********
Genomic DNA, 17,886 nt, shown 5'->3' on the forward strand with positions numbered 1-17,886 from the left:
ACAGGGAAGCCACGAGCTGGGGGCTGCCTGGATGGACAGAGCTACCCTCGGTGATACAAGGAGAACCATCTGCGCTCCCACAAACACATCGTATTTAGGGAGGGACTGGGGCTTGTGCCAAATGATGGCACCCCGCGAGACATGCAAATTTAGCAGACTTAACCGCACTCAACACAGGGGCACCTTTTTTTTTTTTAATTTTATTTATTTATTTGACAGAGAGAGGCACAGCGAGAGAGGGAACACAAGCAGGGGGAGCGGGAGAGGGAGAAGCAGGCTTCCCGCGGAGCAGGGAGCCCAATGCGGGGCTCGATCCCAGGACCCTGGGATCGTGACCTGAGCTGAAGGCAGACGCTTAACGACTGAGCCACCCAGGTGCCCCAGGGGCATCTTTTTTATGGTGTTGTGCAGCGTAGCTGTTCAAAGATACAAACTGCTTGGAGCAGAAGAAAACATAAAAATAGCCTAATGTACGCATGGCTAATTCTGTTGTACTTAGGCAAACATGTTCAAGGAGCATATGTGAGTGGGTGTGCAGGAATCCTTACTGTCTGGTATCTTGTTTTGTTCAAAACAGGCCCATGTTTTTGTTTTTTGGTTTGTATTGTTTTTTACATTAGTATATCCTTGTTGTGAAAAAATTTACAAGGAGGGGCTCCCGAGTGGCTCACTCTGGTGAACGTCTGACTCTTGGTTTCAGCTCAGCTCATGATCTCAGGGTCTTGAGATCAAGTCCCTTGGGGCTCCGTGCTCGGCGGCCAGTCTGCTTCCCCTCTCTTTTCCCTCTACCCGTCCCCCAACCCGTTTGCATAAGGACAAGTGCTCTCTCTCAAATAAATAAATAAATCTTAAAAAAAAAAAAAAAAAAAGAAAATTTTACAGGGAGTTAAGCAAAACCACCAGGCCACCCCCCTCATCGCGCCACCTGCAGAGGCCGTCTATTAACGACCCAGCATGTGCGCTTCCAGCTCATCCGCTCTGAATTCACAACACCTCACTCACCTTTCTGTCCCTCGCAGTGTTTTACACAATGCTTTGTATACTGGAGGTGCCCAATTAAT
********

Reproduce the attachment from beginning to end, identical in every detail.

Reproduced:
Genomic DNA, 17,886 nt, shown 5'->3' on the forward strand with positions numbered 1-17,886 from the left:
ACAGGGAAGCCACGAGCTGGGGGCTGCCTGGATGGACAGAGCTACCCTCGGTGATACAAGGAGAACCATCTGCGCTCCCACAAACACATCGTATTTAGGGAGGGACTGGGGCTTGTGCCAAATGATGGCACCCCGCGAGACATGCAAATTTAGCAGACTTAACCGCACTCAACACAGGGGCACCTTTTTTTTTTTTAATTTTATTTATTTATTTGACAGAGAGAGGCACAGCGAGAGAGGGAACACAAGCAGGGGGAGCGGGAGAGGGAGAAGCAGGCTTCCCGCGGAGCAGGGAGCCCAATGCGGGGCTCGATCCCAGGACCCTGGGATCGTGACCTGAGCTGAAGGCAGACGCTTAACGACTGAGCCACCCAGGTGCCCCAGGGGCATCTTTTTTATGGTGTTGTGCAGCGTAGCTGTTCAAAGATACAAACTGCTTGGAGCAGAAGAAAACATAAAAATAGCCTAATGTACGCATGGCTAATTCTGTTGTACTTAGGCAAACATGTTCAAGGAGCATATGTGAGTGGGTGTGCAGGAATCCTTACTGTCTGGTATCTTGTTTTGTTCAAAACAGGCCCATGTTTTTGTTTTTTGGTTTGTATTGTTTTTTACATTAGTATATCCTTGTTGTGAAAAAATTTACAAGGAGGGGCTCCCGAGTGGCTCACTCTGGTGAACGTCTGACTCTTGGTTTCAGCTCAGCTCATGATCTCAGGGTCTTGAGATCAAGTCCCTTGGGGCTCCGTGCTCGGCGGCCAGTCTGCTTCCCCTCTCTTTTCCCTCTACCCGTCCCCCAACCCGTTTGCATAAGGACAAGTGCTCTCTCTCAAATAAATAAATAAATCTTAAAAAAAAAAAAAAAAAAAGAAAATTTTACAGGGAGTTAAGCAAAACCACCAGGCCACCCCCCTCATCGCGCCACCTGCAGAGGCCGTCTATTAACGACCCAGCATGTGCGCTTCCAGCTCATCCGCTCTGAATTCACAACACCTCACTCACCTTTCTGTCCCTCGCAGTGTTTTACACAATGCTTTGTATACTGGAGGTGCCCAATTAAT